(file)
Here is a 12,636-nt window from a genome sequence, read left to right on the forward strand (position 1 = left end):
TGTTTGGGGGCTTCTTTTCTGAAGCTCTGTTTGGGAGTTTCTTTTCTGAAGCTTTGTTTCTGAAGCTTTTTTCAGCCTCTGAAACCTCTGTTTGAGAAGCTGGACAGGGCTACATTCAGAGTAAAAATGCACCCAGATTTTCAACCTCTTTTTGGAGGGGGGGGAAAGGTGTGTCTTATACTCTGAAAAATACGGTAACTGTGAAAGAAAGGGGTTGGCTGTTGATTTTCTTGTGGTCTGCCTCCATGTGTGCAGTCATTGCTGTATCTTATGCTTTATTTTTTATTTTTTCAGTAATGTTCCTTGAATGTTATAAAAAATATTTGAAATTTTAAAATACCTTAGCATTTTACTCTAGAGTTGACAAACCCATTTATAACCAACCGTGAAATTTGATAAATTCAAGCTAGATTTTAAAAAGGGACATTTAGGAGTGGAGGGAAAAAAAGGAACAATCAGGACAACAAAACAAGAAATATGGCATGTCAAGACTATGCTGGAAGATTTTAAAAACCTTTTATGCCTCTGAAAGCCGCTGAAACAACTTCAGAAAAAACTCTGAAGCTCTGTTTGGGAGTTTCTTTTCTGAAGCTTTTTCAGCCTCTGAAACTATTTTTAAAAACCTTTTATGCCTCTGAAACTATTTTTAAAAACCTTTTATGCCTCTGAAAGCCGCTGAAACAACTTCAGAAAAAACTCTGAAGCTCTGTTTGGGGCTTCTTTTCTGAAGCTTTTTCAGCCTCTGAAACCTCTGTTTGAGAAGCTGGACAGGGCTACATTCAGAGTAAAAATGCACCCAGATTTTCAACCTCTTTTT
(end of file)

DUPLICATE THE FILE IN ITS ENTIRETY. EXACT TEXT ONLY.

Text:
Here is a 12,636-nt window from a genome sequence, read left to right on the forward strand (position 1 = left end):
TGTTTGGGGGCTTCTTTTCTGAAGCTCTGTTTGGGAGTTTCTTTTCTGAAGCTTTGTTTCTGAAGCTTTTTTCAGCCTCTGAAACCTCTGTTTGAGAAGCTGGACAGGGCTACATTCAGAGTAAAAATGCACCCAGATTTTCAACCTCTTTTTGGAGGGGGGGGAAAGGTGTGTCTTATACTCTGAAAAATACGGTAACTGTGAAAGAAAGGGGTTGGCTGTTGATTTTCTTGTGGTCTGCCTCCATGTGTGCAGTCATTGCTGTATCTTATGCTTTATTTTTTATTTTTTCAGTAATGTTCCTTGAATGTTATAAAAAATATTTGAAATTTTAAAATACCTTAGCATTTTACTCTAGAGTTGACAAACCCATTTATAACCAACCGTGAAATTTGATAAATTCAAGCTAGATTTTAAAAAGGGACATTTAGGAGTGGAGGGAAAAAAAGGAACAATCAGGACAACAAAACAAGAAATATGGCATGTCAAGACTATGCTGGAAGATTTTAAAAACCTTTTATGCCTCTGAAAGCCGCTGAAACAACTTCAGAAAAAACTCTGAAGCTCTGTTTGGGAGTTTCTTTTCTGAAGCTTTTTCAGCCTCTGAAACTATTTTTAAAAACCTTTTATGCCTCTGAAACTATTTTTAAAAACCTTTTATGCCTCTGAAAGCCGCTGAAACAACTTCAGAAAAAACTCTGAAGCTCTGTTTGGGGCTTCTTTTCTGAAGCTTTTTCAGCCTCTGAAACCTCTGTTTGAGAAGCTGGACAGGGCTACATTCAGAGTAAAAATGCACCCAGATTTTCAACCTCTTTTT